A survey conducted by the UK’s biggest IT specialist recruitment website, The IT Job Board, http://www.theitjobboard.co.uk, has highlighted that World Cup fever is failing to reach UK IT departments.
With only 14 percent of IT pros having booked annual leave to watch the matches, and a mere 8 percent admitting they will call in sick to watch the England games, it seems that companies won’t suffer from issues relating to staff absenteeism.
The survey polled both IT staff and employers, and when it came to employee responses, nearly two thirds (62 percent) said they won’t be watching any games during working hours. More than half of respondents suggested that their viewing habits had changed over recent years – so there is bound to be an online surge during World Cup games, even if it is just to get a quick update on the latest scores.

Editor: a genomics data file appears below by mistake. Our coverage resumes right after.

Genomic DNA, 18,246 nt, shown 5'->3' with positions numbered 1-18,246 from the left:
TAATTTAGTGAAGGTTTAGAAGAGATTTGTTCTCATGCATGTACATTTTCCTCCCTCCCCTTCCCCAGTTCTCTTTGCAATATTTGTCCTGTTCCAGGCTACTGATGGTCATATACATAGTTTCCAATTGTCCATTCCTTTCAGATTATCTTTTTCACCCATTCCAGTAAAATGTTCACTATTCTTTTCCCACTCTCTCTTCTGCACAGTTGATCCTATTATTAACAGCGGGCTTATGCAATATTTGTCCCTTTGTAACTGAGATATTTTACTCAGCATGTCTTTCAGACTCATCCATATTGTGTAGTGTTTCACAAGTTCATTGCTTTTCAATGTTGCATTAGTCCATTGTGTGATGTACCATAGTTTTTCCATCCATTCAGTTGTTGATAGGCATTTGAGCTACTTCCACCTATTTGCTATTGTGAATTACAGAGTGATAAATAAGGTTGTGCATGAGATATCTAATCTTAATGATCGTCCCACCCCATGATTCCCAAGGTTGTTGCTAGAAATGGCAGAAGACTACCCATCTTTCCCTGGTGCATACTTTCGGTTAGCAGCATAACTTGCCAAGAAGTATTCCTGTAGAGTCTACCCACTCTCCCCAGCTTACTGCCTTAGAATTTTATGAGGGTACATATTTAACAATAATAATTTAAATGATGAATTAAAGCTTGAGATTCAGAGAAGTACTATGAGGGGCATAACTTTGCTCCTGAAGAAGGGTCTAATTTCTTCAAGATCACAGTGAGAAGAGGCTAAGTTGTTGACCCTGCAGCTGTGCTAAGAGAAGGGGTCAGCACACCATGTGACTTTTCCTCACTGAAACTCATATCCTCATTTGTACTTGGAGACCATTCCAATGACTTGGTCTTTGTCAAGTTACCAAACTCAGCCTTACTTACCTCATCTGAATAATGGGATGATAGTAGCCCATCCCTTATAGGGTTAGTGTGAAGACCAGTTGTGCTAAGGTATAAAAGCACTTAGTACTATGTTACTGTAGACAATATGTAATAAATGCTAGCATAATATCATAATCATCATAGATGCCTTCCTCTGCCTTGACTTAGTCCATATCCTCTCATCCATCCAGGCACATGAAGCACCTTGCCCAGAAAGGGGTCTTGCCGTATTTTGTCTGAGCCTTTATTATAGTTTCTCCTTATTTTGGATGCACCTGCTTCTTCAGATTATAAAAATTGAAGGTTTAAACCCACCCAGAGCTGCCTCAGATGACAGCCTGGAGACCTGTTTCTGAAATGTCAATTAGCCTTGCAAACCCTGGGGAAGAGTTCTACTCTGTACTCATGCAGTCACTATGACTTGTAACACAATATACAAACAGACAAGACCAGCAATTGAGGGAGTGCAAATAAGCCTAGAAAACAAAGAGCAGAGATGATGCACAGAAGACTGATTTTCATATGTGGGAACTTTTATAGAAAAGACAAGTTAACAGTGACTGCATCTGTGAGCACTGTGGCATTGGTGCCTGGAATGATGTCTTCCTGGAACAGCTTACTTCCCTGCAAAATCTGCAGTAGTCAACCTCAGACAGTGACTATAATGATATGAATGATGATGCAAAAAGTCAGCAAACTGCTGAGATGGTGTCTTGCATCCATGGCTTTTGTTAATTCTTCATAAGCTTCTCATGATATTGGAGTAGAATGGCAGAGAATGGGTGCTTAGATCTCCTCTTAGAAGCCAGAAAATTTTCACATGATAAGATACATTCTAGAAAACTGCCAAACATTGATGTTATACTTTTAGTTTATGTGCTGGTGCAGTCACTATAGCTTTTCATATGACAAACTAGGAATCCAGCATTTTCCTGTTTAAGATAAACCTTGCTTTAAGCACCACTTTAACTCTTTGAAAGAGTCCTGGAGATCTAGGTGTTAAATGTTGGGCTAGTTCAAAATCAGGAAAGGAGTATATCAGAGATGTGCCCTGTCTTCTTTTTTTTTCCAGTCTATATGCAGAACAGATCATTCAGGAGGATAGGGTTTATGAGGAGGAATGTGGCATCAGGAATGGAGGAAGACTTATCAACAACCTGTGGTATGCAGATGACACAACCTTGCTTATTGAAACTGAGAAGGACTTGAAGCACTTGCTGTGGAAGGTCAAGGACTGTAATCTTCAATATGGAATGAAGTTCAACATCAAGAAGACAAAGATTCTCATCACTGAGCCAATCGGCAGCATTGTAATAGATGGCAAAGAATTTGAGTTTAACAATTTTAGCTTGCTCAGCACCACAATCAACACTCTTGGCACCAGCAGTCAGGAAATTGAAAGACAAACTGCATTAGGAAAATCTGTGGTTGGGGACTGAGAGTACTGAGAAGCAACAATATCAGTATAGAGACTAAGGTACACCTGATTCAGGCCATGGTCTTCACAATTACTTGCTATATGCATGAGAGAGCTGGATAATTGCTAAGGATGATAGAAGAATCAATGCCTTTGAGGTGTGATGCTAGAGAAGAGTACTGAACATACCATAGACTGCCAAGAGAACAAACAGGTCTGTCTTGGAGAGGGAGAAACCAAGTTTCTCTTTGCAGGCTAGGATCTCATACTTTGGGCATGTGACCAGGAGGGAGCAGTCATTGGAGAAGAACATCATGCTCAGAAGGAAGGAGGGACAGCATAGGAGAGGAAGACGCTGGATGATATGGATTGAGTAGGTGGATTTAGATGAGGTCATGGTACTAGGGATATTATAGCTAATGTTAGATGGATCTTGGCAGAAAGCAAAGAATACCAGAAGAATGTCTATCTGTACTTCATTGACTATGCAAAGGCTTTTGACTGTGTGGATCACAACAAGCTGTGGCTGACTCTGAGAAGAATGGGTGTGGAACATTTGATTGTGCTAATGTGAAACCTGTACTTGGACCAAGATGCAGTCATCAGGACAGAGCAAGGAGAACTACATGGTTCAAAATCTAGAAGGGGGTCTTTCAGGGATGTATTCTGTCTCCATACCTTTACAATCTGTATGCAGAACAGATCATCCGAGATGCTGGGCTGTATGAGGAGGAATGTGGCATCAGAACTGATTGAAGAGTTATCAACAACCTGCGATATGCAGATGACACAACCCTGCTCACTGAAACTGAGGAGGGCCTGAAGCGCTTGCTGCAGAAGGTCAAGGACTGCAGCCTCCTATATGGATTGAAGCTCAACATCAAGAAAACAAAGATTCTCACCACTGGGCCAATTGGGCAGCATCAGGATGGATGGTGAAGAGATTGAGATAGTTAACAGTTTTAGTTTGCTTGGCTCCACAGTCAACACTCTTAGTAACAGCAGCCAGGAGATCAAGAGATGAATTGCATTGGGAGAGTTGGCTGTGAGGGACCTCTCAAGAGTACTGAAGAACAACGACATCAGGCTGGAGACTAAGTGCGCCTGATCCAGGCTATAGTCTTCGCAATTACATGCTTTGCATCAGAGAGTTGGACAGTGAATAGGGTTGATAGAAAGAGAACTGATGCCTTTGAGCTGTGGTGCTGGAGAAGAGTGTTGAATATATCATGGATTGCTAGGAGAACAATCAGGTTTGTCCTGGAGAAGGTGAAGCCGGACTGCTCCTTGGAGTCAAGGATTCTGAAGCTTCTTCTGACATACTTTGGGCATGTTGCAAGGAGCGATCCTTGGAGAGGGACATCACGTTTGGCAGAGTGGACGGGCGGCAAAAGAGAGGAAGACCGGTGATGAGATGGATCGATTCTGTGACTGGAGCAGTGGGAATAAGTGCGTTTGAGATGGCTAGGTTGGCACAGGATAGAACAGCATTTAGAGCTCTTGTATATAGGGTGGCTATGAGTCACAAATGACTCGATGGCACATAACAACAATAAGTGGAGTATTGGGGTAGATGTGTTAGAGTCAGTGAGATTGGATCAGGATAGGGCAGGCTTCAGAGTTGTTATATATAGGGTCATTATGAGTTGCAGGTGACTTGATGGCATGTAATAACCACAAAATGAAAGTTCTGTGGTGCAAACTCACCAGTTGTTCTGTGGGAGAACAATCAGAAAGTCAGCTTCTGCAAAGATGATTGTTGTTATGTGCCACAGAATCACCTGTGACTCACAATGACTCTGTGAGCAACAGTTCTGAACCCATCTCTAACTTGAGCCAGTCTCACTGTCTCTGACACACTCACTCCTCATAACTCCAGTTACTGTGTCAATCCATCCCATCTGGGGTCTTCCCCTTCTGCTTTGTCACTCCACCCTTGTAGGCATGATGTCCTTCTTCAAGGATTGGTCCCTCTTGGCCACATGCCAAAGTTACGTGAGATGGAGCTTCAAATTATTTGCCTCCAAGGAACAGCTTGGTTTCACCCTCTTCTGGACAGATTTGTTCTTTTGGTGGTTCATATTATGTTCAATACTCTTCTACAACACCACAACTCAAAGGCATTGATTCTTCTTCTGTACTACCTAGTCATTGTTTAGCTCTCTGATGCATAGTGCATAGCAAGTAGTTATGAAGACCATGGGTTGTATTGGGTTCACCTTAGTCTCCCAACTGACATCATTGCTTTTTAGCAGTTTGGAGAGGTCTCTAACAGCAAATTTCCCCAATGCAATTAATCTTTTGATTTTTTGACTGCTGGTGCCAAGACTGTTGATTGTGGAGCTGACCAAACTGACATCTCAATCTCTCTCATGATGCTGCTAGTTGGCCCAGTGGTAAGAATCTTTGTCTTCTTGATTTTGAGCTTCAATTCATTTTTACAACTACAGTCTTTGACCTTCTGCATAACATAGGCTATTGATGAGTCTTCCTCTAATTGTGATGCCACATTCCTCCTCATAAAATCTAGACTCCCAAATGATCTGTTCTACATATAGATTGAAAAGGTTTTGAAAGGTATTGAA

Only 21 percent of respondents stated that their employers had put plans in place to enable them to watch key games during working hours. 15 percent also thought their companies were stricter this year than for the previous World Cup in 2006 – perhaps a reflection of the current economic climate and then need to maximise staff activity.
In terms of employers, 68 percent advised that they were not concerned about absenteeism issues. However, over three quarters (80 percent) were permitting flexible working hours, and exactly half (50 percent) advised they would allow staff to take time off.
Alex Farrell, managing director of The IT Job Board, commented: “It would be fair to say that a large number of commentators have suggested that – so far – the first round of the World Cup has failed to live up to expectations. It would seem that IT pros agree, with small numbers taking annual leave, and many showing their professionalism by not ‘pulling sickies’.
“It’s positive to see that businesses have put measures in place, such as flexible working. But the results lead us to believe that absenteeism simply won’t pose a problem.”